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This article explores best practices to protect outdoor security cameras from thieves, vandals, and other bad actors.
Security cameras are proven to deter criminal activity, but when criminals are able to steal, cover, or otherwise neutralize security cameras, their capacity to deter vanishes, and bad actors assume it’s open season for further wrongdoing.
Fortunately, there are tricks and tools to help keep your surveillance uninterrupted, clear, and functional.
Keep on reading to find out how you can protect your outdoor security cameras from theft, vandalism, hacking, and other crimes.
Here are tools and best practices to protect outdoor security cameras from criminals:
Install cameras out of reach. Nine feet above the ground is a good starting point, but it can vary depending on the specific location’s susceptibility to lighting.
While it might seem contradictory, it's a good idea to place cameras in a location where they aren’t easily noticed at first glance but are, nevertheless, visible enough to deter bad actors who are on the lookout for them.
Vandal-proof housings for security cameras are designed to protect cameras from damage.
Vandal-proof housings are typically made from robust, impact-resistant materials like heavy-duty metal and reinforced plastic.
The vandal-proof rating system for security camera housings is the IK rating scale, a standard defined in European Standard EN 62262.
An IK00 rating indicates no protection from impact, while an IK10 rating signifies the highest level of protection (resistance to impacts of up to 20 joules).
Cameras with high IK ratings are ideal for public spaces, schools, high-crime neighborhoods, and other areas prone to vandalism.
Some advanced cameras come with tamper detection features that send instant alerts if cameras are moved or vandalized.
Install motion-activated lights near cameras. Sudden illumination can deter potential vandals or thieves.
Make sure the wires are either buried or protected in conduit. This makes it harder for bad actors to find and cut the cables used for data transmission.
Consider using uninterruptible power supplies (UPS) for your cameras to ensure they remain operational even if someone tries to cut the power.
In addition to real cameras, install fake or dummy cameras. This can act as a deterrent, confuse potential thieves or vandals, and keep them focused on neutralizing dummy cameras while real ones monitor everything.
Display signs indicating that your property area is under surveillance. This alone can act as a deterrent by indicating the presence of multiple cameras.
Ensure that your camera feeds are password-protected. This prevents bad actors from accessing a camera's live feed and stored footage.
If your cameras are IP-based (connected to the Internet), ensure that your network is secure. Use strong, unique passwords, enable WPA3 encryption on your Wi-Fi, regularly update firmware, and consider using a VPN or VLAN services for added security.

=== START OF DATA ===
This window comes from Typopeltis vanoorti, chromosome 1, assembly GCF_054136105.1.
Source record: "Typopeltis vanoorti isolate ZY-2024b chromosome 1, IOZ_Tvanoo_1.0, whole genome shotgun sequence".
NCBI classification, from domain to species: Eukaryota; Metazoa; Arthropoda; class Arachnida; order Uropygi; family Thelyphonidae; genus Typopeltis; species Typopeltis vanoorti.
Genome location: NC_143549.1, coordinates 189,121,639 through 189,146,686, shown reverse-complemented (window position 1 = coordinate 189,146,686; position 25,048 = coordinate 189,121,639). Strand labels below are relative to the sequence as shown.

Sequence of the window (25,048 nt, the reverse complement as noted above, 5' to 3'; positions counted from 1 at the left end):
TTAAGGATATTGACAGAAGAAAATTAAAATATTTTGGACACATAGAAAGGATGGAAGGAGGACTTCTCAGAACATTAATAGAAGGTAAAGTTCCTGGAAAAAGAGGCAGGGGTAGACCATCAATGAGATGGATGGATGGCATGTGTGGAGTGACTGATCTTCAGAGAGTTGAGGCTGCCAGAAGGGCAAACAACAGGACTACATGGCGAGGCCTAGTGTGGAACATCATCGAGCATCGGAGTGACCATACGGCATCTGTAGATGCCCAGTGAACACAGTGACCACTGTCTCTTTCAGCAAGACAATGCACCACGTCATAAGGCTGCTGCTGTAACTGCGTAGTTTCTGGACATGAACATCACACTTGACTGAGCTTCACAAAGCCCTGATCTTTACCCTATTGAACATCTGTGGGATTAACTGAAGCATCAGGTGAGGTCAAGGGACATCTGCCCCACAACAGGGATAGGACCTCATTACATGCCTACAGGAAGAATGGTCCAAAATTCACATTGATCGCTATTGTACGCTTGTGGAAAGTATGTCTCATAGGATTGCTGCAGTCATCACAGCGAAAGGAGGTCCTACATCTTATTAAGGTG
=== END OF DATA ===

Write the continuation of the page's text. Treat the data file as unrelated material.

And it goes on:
The camera is just one part of the system. Ensure that the device where footage is stored (like an NVR or VMS) is also secure, either in a locked room or a locked cabinet.
Regularly back up your footage to a secure location, either cloud storage or off-site physical storage. This ensures that even if cameras and recording devices are stolen, you’ll still have access to their footage.
Regularly check your cameras to ensure they’re functioning properly and haven't been tampered with.
Mammoth Security is Connecticut's leading authority in advanced commercial-grade security systems. And that means we understand both the threats and the solutions that come with outdoor camera installation.
From proper placement to cabling and programming, you can trust the professionals at Mammoth Security for guidance in all aspects of your outdoor security infrastructure. Click to contact us now and fill out the form that appears for a free site survey and security assessment.
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The ideal height for installing outdoor security cameras to prevent theft is around nine feet above the ground. This height makes it difficult for thieves and vandals to reach and tamper with the cameras.
Vandal-resistant housings for security cameras are protective casings made from robust, impact-resistant materials like heavy-duty metal or reinforced plastic. They’re designed to shield cameras from damage. The IK rating scale indicates the level of protection the housing provides against physical impacts. IK00 represents zero protection, and IK10 signifies the highest level of protection.
Tamper alarms can be important for outdoor camera protection and overall site monitoring and security. Tamper alarms send alerts when they detect attempts to move, cover, or vandalize cameras.
Motion-activated security lights enhance the protection of outdoor security cameras by providing sudden illumination when movement is detected. This deters vandals and thieves and improves the visibility and effectiveness of the cameras.
Dummy cameras act as a deterrent and can confuse potential thieves or vandals, keeping them focused on neutralizing fake cameras while the real ones continue to monitor and record activities.
Securing the wiring of outdoor security cameras, either by burying them or protecting them in metal conduits, makes it more challenging for bad actors to find or cut cables.
Using password protection for outdoor security camera feeds is crucial to prevent unauthorized access to live feeds and stored footage.
Regular maintenance and monitoring of outdoor security cameras ensure they are functioning properly and haven't been tampered with.
Using uninterruptible power supplies (UPS) with outdoor security cameras ensures they remain operational even if there’s a blackout or someone tries to cut their power.